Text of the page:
Unlike other countries, China tends to respect the authoritarian regime in the country (Hutchison and Xu, 2001-2012, 183). I believe the main reason for this is the difficulties experienced in the past. With the adoption of the communist regime and the growth of Mao’s followers, many people in the country have experienced economic difficulties, and China is today retaining authority and promoting its economy by learning from its past mistakes. Not forgetting the difficulties they faced, Chinese citizens believe that the only way for the economy to develop is an authoritarian regime, and this is why their trust in the state is very high. They prioritize the economy more than democracy. At this point, I wish the Chinese citizens would turn their eyes to Europe. The economy can rise even when the level of democracy is high and it is not necessary to rely on an authoritarian regime. Of course, it is not easy to change this idea because the past, errors and values ​​of each country are different, but even if they look at the inequalities within themselves, they can actually observe it. While foreign investments are mostly made in the east and the developing economy is in the east, people in the west are still farming and unequal in health. I think that even this difference within the country should be enough to question the political trust of the citizens.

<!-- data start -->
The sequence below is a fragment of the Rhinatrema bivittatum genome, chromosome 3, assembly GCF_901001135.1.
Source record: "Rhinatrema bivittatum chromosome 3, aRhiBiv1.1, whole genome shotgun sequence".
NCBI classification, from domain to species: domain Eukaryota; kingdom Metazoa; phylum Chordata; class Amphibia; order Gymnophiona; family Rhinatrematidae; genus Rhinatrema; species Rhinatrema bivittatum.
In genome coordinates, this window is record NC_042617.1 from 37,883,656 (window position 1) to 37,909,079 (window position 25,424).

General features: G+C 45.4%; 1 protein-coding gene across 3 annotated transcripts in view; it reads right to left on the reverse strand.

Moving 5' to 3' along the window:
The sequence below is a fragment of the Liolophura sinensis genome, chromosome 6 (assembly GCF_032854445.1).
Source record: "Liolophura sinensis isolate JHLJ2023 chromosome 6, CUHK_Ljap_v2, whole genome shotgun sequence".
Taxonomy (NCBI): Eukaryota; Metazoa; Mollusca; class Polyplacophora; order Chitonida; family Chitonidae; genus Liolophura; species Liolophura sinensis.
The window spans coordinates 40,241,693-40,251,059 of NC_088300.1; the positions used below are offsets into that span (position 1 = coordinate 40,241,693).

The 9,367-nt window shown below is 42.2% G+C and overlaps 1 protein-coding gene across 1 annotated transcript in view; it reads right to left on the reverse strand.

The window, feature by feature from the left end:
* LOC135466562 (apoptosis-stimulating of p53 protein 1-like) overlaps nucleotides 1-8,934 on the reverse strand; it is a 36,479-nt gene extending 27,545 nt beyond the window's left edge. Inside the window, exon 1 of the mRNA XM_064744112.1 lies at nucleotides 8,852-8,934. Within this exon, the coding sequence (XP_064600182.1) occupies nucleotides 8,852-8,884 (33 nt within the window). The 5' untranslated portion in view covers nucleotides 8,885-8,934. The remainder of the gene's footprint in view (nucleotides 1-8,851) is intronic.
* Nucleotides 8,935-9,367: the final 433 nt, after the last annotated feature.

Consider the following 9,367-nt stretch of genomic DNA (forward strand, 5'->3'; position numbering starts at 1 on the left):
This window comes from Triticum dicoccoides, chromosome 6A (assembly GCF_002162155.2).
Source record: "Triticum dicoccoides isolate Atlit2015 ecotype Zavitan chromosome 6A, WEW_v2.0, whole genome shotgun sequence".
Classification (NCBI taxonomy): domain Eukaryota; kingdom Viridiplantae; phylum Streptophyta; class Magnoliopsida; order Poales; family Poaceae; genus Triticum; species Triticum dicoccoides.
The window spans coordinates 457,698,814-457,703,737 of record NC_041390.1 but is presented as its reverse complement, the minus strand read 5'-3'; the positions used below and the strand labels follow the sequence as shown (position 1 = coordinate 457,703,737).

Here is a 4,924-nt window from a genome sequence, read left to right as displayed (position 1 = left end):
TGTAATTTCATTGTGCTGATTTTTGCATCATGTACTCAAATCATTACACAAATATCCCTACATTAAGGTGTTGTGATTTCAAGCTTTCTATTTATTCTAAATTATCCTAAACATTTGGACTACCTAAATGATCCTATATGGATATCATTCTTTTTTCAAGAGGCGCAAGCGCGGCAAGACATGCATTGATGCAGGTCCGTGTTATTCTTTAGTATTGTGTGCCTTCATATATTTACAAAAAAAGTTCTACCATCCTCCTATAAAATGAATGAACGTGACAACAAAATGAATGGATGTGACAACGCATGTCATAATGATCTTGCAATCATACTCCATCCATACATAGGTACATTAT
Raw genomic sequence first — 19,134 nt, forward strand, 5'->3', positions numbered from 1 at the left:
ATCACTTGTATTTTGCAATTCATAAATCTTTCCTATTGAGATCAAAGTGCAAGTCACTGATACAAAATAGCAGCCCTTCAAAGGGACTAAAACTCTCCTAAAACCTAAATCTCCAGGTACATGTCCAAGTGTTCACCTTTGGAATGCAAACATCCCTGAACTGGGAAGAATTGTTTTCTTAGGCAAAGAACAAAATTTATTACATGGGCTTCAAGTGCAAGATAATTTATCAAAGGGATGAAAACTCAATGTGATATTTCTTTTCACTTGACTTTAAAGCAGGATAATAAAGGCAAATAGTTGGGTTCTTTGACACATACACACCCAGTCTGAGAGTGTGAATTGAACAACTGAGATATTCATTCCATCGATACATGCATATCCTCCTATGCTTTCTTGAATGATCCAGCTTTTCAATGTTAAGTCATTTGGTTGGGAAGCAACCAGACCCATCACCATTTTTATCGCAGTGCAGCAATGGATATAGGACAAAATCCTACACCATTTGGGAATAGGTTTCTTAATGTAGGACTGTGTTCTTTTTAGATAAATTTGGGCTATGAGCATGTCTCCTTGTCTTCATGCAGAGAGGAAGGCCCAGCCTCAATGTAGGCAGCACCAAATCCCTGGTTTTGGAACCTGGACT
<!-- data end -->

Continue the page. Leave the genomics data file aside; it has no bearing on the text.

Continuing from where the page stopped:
Deng Xiaoping is one of the most important figures in China’s strength today. Between 1977 and 1997, although he never was formally the head of the party or the government, he was running the show behind the doors. He sought to restore party’s legitimacy by bringing in younger and educated officials into the party and economic reforms. The policy of reform and openness had brought market liberalization and foreign investment into the country and Deng Xiaoping also had rural reforms such as household responsibility system and township and village enterprises. These reforms had brought spectacular economic growth in the 1980s. His idea was “If people enrich themselves, they enrich the country.” His ideas were based on incrementalism instead of a grand strategy. Thanks to his open-door policy, China also achieved astonishing results in its external economic activities (John, 1995, 269). In addition to the developing economy, another issue that needs to be looked at and examined is the impact of the reform of opening up to the world on Chinese citizens. Attracting foreign investments to the country and opening up to the world has improved China’s economy, this is an undeniable fact but their opening to the world was not only on the economy. Chinese citizens have begun to witness the democracy levels of other countries of the world and have witnessed, even to some extent, systems and regimes in countries other than their own. This situation of opening up to the world enabled Chinese citizens to see freedoms in other countries, and the confidence of people in the state decreased. As long as China continues to open up to the world, new generations can continue to question with both this and education, and this may cause the political trust in the state to be shaken. There is a difference according to gender and age just as the state’s behavior towards people living in different parts of the state changes. Therefore, people’s trust in the state may change according to their gender or age. Increasing censorship in the media can cause both an increase and a decrease in people’s trust in the state. I think, this difference is due to questioning. If people rely on censored media without questioning, their trust in the state does not diminish, but if they begin to question the censored media, their political trust in the state tends to decrease.